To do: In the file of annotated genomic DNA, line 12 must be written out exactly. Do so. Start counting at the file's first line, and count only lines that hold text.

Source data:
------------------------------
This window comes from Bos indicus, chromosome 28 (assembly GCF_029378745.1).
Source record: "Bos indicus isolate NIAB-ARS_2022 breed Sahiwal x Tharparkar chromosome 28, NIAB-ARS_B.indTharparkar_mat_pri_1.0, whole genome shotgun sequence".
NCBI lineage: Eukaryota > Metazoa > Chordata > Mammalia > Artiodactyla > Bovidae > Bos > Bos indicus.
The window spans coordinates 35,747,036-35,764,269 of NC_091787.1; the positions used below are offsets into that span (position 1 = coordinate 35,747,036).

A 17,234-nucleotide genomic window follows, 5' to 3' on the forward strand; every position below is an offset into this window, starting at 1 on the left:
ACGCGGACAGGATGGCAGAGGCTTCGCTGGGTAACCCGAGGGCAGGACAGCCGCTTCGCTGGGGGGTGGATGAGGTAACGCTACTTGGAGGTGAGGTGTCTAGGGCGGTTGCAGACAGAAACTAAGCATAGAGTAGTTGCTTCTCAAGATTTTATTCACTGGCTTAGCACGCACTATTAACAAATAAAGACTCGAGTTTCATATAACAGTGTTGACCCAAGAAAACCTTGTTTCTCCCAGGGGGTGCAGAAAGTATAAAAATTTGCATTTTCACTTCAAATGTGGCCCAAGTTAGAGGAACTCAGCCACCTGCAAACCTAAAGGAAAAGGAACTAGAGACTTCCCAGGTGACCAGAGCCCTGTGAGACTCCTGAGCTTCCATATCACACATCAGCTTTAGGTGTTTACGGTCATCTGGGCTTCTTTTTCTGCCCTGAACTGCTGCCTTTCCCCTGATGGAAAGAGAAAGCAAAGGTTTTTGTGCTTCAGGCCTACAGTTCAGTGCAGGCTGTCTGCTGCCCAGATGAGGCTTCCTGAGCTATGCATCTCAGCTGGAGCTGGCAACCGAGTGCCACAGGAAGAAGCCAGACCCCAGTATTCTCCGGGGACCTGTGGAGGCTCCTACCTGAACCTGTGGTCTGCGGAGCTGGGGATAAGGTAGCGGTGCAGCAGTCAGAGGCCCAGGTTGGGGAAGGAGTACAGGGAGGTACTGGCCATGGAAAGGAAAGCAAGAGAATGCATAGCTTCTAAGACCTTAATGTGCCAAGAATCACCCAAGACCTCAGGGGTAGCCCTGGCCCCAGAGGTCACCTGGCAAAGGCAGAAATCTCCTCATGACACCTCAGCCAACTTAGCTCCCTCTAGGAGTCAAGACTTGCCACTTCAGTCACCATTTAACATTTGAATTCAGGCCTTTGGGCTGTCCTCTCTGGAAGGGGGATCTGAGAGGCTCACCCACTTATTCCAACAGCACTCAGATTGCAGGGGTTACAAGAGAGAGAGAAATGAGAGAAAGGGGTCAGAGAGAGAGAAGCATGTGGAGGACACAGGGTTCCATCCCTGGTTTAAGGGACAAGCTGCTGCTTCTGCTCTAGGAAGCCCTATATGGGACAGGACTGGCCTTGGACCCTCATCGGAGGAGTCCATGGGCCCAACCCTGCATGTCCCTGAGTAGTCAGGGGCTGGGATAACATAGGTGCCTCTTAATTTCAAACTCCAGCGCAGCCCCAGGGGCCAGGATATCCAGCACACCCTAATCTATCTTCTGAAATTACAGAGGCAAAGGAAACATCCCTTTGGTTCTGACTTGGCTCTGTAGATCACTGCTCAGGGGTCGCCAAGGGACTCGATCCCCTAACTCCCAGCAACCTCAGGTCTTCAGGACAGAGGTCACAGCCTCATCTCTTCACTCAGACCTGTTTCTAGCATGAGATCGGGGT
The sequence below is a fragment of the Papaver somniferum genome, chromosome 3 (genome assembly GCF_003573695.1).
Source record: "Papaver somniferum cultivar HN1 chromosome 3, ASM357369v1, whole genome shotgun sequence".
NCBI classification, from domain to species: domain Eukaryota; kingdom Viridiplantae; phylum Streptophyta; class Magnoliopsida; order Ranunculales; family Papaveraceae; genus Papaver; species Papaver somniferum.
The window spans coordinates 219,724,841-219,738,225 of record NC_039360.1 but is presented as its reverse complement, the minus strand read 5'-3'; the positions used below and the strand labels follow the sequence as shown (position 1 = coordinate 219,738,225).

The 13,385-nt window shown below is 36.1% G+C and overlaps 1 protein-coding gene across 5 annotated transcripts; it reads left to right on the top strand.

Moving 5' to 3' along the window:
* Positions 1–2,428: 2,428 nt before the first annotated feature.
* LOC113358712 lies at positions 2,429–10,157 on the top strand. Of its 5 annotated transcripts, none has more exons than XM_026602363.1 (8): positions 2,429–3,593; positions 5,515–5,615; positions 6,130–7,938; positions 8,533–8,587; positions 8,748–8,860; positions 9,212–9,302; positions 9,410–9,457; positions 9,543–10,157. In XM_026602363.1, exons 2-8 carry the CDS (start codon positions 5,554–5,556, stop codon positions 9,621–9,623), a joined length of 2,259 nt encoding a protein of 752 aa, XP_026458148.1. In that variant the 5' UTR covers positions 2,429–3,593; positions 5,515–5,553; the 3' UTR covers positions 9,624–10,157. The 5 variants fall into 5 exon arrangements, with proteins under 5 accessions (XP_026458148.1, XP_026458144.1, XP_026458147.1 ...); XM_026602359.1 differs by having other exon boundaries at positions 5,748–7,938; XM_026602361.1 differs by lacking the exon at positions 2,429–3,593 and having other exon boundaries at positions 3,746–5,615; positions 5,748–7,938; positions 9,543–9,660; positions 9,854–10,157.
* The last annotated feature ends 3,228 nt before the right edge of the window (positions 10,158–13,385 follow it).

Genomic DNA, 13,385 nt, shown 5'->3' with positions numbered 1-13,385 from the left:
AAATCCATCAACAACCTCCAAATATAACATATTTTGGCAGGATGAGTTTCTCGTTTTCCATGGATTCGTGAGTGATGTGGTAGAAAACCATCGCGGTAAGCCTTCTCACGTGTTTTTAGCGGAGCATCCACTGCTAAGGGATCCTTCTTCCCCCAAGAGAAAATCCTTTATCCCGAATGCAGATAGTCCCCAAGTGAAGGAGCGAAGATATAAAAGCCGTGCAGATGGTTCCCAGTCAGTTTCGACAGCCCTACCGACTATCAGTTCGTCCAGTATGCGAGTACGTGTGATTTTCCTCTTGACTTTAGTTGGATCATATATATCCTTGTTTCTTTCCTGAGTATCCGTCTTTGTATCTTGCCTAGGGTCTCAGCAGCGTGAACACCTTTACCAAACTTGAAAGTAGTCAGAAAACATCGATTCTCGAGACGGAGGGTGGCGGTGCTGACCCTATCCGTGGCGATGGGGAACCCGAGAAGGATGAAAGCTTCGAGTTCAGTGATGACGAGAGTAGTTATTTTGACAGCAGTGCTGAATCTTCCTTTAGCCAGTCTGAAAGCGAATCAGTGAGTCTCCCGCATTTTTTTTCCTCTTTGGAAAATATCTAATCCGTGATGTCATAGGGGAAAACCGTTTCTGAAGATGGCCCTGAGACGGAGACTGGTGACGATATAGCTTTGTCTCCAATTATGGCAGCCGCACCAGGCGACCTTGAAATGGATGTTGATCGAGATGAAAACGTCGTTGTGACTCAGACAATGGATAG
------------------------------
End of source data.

Moving 5' to 3' along the window: